Wednesday, October 12, 2011

Good news for modern man?

Richard Chartres
I was moved by this quotation from Richard Chartres, Bishop of London: "Only a crisis brings about real change. When the crisis occurs the ideas that are adopted are those which are readily available. It is part of the duty of the Church to keep alive alternative ways of thinking and living in preparation for the time when the politically impossible becomes the politically inevitable."

Saint Paul wrote,  "The appointed time has grown short... The present structure of the world is passing away." (I Cor 7:29-31) An advocate for a minority cult, facing a massive and apparently stable empire, he was nevertheless confident in proclaiming a message - a 'gospel', good news, an alternative way of thinking and living - with which he had been entrusted and which his world needed to hear.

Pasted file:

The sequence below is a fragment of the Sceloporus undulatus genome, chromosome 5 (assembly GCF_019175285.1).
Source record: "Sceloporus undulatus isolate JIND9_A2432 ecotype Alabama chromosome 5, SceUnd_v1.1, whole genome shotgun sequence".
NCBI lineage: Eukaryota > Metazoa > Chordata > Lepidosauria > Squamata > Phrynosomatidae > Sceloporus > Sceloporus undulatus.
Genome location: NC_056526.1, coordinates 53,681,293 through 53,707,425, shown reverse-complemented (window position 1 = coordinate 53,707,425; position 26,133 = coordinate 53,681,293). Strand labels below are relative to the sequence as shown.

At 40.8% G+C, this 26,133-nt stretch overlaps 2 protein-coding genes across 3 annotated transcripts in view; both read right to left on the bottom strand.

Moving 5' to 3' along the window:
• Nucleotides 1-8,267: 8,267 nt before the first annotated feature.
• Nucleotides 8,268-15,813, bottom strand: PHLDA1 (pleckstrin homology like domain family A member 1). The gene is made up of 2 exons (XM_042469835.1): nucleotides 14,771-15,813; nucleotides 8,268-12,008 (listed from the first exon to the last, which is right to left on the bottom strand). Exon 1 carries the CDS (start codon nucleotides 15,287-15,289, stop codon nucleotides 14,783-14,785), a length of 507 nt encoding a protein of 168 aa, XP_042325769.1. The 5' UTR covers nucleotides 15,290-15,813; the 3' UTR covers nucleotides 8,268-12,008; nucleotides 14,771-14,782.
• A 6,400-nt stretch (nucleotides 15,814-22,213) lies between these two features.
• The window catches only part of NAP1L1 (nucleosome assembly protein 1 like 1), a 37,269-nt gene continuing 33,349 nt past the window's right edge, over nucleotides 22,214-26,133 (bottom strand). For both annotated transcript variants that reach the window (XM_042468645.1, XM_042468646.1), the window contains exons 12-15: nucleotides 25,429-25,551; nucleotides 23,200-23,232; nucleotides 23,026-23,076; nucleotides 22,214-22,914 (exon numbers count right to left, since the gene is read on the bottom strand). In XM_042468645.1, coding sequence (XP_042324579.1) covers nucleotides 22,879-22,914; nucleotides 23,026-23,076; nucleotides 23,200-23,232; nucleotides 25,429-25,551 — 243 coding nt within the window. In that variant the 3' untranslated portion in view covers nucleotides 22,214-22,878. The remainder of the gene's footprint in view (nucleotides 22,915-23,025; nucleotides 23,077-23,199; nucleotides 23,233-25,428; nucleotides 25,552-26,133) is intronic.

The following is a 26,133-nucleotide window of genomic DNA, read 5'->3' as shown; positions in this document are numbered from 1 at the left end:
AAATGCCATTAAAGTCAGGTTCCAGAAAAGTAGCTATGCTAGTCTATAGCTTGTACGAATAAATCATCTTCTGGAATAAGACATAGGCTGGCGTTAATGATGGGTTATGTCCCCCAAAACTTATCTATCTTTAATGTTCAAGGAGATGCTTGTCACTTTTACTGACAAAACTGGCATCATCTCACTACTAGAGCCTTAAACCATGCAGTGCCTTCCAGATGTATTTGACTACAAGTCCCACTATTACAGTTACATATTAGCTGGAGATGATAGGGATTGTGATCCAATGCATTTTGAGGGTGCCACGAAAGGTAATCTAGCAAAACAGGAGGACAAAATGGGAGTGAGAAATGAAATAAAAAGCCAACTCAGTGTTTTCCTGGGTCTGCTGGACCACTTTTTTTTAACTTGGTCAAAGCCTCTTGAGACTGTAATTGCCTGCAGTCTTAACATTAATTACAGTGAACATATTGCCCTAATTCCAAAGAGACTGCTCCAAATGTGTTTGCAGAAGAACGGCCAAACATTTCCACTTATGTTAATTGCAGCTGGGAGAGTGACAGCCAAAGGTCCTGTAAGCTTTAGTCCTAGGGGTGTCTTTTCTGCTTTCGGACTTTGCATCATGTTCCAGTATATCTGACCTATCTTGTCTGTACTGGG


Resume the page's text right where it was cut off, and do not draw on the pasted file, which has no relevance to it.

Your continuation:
Part of the gospel for Westerners today is that "a person's life does not consist in the abundance of their possessions" (Luke 12:15). Are we ready to proclaim this as "good news"? Because one day people will come asking the church, "We have heard that you know a way of living which is not always about 'more'. We need that now.  Tell us, please, how it can be."

Will the church have an answer?

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